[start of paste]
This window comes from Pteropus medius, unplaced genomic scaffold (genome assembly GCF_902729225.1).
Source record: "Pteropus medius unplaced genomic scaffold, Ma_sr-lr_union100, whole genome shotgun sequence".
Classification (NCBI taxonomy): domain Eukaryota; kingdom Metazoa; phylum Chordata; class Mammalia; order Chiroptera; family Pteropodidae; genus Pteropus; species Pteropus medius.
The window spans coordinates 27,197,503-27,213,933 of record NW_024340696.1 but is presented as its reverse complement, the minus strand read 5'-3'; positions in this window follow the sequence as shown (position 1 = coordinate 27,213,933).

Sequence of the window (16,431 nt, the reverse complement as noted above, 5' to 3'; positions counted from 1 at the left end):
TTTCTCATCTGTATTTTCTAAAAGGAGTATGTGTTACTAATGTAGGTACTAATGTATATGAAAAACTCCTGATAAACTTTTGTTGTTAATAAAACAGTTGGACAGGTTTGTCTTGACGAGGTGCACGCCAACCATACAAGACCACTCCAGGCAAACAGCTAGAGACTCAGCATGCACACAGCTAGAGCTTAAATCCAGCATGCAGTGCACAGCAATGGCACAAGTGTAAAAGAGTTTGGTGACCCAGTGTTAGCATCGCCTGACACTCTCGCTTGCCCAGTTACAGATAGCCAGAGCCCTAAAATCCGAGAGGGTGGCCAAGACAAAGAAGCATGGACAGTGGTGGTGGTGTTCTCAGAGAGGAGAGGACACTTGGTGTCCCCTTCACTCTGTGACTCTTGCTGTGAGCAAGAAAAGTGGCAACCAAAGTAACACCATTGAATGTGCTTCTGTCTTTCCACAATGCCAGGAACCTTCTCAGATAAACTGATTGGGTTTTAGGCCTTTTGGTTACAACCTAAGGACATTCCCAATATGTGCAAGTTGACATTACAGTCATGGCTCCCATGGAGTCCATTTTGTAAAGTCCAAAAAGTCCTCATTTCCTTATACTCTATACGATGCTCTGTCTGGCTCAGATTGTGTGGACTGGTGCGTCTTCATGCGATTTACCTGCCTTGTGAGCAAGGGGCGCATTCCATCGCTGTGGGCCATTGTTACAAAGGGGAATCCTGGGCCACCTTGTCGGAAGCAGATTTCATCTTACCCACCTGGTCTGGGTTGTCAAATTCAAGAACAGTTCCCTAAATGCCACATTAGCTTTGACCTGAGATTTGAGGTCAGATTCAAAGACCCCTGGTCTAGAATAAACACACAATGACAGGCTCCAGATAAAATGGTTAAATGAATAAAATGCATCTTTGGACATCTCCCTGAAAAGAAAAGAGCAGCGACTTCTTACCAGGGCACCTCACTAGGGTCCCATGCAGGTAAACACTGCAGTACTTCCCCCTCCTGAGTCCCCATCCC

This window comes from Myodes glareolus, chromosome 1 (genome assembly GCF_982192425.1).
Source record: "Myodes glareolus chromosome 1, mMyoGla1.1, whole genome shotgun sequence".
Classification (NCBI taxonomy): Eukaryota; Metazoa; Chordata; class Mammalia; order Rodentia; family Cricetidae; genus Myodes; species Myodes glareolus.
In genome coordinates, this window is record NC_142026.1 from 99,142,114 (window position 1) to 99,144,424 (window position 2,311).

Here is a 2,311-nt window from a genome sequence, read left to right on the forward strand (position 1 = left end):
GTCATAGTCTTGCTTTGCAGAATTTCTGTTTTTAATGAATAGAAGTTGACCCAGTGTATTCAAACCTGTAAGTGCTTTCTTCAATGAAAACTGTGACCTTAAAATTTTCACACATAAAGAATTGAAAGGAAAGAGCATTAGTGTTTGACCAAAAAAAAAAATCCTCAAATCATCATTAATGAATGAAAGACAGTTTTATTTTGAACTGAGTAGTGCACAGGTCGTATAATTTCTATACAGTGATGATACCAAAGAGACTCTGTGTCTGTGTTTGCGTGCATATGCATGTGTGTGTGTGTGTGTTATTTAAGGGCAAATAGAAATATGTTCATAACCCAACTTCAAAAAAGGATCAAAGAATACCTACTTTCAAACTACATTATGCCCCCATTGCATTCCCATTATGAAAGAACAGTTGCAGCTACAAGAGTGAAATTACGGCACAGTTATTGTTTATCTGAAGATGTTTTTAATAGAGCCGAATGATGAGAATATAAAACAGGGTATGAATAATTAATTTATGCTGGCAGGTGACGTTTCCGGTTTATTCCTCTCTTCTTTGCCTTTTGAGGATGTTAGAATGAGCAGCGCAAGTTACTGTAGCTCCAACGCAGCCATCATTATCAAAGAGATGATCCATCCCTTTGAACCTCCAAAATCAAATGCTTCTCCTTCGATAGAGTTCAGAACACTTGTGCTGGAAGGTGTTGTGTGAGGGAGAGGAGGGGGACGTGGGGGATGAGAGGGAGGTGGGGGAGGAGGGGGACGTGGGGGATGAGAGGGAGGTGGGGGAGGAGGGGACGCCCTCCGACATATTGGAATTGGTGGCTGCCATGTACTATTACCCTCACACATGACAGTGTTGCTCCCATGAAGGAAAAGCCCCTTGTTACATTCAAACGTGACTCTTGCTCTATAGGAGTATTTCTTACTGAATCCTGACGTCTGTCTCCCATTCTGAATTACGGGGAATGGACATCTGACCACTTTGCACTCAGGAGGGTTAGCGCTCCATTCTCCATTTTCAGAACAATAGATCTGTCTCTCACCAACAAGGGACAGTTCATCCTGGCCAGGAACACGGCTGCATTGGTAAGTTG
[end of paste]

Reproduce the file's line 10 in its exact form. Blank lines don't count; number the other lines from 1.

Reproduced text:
In genome coordinates, this window is record NC_142026.1 from 99,142,114 (window position 1) to 99,144,424 (window position 2,311).